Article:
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Dawn of a New Future

This Spring Equinox sees us standing at the dawn of a new future. The season of rebirth, new beginnings, hope, optimism and enthusiasm after a long winter and latterly a very dark winter (looking at you coronavirus!). We have yet to reach “Peak Corona”, but already changes are evident. Positive change that shows just how delicate the balance is on our planet, between nature and human. Nature is reclaiming her rightful place.

Satellite imagery is showing massive patches of visible sky above areas previously densely blanketed in air pollution over China, Italy and parts of the US. In Venice there are swans and dolphins and fish in the canals which are clearer now than they have been in living memory. In a very short period of time, since we, the humans, have had to stop and change how we live, ie the plundering of the earth for resources to manufacture disposable stuff and commute using fossil fuels to work in industries to either manufacture or to earn money to buy said disposable stuffs, when we stop that, nature has the chance to restore the balance. I’m interested to see what happens post Coronafest, when Covid-19’s world tour has played its last venue. Will people and industry return to the ways of life B.C. (before coronavirus) or will we, the collective, finally sit up and realise that that life was not sustainable?

Mother Nature will continue to spin on her axis, pandemics will continue to happen as mankind pushes into the natural world for “growth” aka greed, releasing bacteria we can’t cope with, which needs to stay within its natural habitat. Wide spread forest fires, floods and freak weather systems become the new norm. New catastrophe following the last one. Lessons need to be learned but how many times? Because at the end of the day, we all live in Mother Nature’s house and the house always wins.

This is our chance to make the necessary changes, it’s not too late, infact the proof of the benefits of making changes is happening now. We can do more and we can do better. I don’t have answers as to all the hows, this is a complex beast we have created that now needs disassembling, but I have ideas and I know I’m not the only one.

Communities are pulling together, in every country, helping one another now. We are realising what we want versus what we need and are being forced to (re)view our priorities and values. I think it’s time government and big business start doing likewise. We are being shown the way , being given the opportunity to make the necessary changes. We are being challenged in this new dawn; which path to take? The challenge is ours should we choose to accept it.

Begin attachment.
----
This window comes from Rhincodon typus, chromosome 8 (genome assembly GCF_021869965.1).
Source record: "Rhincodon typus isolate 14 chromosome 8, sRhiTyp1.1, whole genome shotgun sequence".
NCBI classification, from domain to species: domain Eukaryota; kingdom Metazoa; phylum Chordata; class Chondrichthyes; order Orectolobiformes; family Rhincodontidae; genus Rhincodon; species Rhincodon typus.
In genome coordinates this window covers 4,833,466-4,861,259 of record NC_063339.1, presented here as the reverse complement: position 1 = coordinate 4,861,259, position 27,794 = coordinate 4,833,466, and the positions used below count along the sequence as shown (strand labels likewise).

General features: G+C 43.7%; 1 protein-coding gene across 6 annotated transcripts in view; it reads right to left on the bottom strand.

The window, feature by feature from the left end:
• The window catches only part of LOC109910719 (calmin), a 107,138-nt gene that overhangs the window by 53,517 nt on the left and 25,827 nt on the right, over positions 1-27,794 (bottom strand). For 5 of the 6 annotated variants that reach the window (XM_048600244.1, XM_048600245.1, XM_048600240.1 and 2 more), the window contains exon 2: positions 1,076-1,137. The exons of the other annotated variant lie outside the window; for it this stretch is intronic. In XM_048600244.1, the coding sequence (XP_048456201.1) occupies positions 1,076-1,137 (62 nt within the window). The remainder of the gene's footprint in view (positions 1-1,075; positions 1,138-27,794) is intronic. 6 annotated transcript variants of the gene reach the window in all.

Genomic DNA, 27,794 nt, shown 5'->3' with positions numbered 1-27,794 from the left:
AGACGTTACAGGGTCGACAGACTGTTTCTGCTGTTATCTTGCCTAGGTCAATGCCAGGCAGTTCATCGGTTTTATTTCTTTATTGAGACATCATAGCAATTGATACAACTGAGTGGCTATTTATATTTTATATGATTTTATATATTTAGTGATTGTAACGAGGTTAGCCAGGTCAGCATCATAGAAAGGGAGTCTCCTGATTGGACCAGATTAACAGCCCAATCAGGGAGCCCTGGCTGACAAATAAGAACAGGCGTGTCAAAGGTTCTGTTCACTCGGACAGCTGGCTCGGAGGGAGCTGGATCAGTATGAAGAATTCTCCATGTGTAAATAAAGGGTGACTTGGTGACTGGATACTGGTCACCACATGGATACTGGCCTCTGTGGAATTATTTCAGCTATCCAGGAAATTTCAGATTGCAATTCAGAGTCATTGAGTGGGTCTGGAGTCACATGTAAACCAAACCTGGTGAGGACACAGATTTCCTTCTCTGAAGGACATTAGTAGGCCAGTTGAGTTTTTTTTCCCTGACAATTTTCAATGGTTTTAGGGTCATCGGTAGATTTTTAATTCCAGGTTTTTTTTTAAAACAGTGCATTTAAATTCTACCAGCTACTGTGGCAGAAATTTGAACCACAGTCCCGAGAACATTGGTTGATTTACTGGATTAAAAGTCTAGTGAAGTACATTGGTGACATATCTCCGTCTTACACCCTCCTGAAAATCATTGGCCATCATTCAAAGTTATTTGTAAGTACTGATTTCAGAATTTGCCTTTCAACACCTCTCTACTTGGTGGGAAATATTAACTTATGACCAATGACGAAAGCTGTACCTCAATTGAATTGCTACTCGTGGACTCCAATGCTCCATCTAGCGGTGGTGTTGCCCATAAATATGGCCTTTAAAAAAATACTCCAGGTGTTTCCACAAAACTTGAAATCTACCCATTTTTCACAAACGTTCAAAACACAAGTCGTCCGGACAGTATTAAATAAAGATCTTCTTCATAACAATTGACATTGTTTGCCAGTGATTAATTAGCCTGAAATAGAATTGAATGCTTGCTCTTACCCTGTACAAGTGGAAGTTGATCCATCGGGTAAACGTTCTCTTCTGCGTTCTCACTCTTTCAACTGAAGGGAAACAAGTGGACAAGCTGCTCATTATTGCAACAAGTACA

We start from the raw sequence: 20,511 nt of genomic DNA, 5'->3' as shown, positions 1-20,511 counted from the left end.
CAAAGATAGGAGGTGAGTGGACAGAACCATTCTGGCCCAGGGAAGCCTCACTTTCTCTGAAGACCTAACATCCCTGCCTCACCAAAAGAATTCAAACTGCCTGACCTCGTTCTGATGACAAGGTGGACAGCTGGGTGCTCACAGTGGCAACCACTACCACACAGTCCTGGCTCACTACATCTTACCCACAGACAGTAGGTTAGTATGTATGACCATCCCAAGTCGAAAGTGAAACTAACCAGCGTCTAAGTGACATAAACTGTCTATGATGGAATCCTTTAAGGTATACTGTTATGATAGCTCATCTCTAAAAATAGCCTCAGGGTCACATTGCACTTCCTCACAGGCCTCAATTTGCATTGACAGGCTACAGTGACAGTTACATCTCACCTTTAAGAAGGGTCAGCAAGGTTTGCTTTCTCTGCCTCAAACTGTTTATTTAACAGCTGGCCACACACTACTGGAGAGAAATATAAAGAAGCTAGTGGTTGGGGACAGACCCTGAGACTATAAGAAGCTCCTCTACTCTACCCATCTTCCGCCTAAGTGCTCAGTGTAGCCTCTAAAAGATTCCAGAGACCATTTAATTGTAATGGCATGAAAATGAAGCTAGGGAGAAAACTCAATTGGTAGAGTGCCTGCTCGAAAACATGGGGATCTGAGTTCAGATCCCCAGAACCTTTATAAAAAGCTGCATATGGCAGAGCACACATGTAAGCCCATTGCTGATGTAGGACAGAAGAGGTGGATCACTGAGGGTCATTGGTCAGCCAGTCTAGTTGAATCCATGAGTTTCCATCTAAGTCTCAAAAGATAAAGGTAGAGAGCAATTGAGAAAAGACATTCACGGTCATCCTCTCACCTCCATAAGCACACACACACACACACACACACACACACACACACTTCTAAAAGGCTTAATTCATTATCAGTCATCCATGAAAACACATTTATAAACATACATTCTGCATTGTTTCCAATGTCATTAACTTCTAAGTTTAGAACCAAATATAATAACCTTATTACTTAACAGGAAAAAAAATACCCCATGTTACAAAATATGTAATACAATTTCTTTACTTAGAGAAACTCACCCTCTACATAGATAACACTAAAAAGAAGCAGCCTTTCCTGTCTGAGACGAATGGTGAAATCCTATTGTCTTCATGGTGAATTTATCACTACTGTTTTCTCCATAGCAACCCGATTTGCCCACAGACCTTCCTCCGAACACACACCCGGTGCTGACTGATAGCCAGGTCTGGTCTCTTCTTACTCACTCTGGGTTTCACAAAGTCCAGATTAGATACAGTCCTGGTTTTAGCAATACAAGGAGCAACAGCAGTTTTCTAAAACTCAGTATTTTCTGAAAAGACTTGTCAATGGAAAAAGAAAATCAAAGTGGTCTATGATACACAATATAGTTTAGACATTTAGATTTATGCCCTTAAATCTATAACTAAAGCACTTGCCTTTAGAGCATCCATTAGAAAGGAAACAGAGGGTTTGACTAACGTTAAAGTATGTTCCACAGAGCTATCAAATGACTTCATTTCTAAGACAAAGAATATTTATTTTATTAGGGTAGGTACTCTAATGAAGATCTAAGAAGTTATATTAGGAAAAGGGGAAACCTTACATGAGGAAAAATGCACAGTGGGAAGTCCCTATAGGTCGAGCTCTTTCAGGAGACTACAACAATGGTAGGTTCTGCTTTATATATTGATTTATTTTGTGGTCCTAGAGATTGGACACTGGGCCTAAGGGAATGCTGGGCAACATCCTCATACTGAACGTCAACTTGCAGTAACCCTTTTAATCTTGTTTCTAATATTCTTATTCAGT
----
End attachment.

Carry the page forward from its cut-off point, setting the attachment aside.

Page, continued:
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Spring Equinox

When do you decide Spring has sprung ?

Is it 1st March (by the Meteorological calendar) or Spring Equinox (by Astronomical calendar)? Or just when you feel the shift in the season and witness the trees budding and notice the light?

This year the Vernal/ Spring Equinox falls on Friday 20th March 2020  in the Northern Hemisphere (Autumnal Equinox for our wild ones in the Southern Hemisphere).  The actual time of the Equinox is 3.50am GMT.

The Equinox is a time of balance. We have 12 hours of day light and 12 hours of darkness a the sun rises due East and sets due West; equal amounts of light and dark before we head on towards the solstice, the light ever growing.

This is the period of fertility; animals, nature, ideas and projects. Imagery of rabbits, hares, chickens and eggs symbolising fertility. The rabbits and hares reputed for breeding and eggs, and chicks who lay eggs, represent the hatching of new life, birth (never wondered what bunnies and chicks had to do with Christ’s resurrection?). The period of rebirth and new beginnings, as Spring follows the symbolic death and hibernation of Winter. 

This season and festival celebrates the Maiden aspect of the Goddess. Ostara or Eostre in particular, who carried a basket of brightly coloured eggs and was accompanied by her pet hare. As they travelled they brought forth new life and regeneration to the land scattering her coloured eggs amongst the flowers in the meadows.

The Spring Equinox mirrors a women’s inner world in its Inner Spring season, where everything is new and fresh, preparing the fertile landscape, the pre-ovulation. It is also the waxing crescent moon phase. See how we are all connected ~ woman, nature, moon, our own inner cycles. All one.

The previous festival of Imbolg was embracing the last of Winter, and planning what was to come in the year ahead. This festival now calls upon us to put these plans into action. We got rid of the old and expired habits, practices and burdens and are now ready to give new life to who and what we are to be, to what we have created, to what we are to birth. The energy is one of excitement, optimism and anticipation. As the year waxes, so too does our enthusiasm.

Do you do anything special to acknowledge this Sabbat; the precursor to Easter?

Ways to celebrate Spring Equinox:

  • Rise early and watch the sunrise – then close the day witnessing the sunset. This is a beautiful ritual to do outside, weather permitting
  • Decorate your home with fresh flowers from your garden such as daffodils, primroses, hyacinths and tulips
  • Enjoy an eggy breakfast
  • Paint or decorate boiled eggs
  • Organise an egg hunt in the garden or local park with your decorated eggs – if it’s a nice day bring a picnic
  • Give a gift of a chocolate egg (instead of waiting until Easter)
  • Get into your Spring cleaning in earnest – throw the windows open wide and allow the old air to leave and the welcome in the fresh
  • Create a joyful happy play list on Spotify and get your groove on as you clean or make dinner. A kitchen disco is a great disco.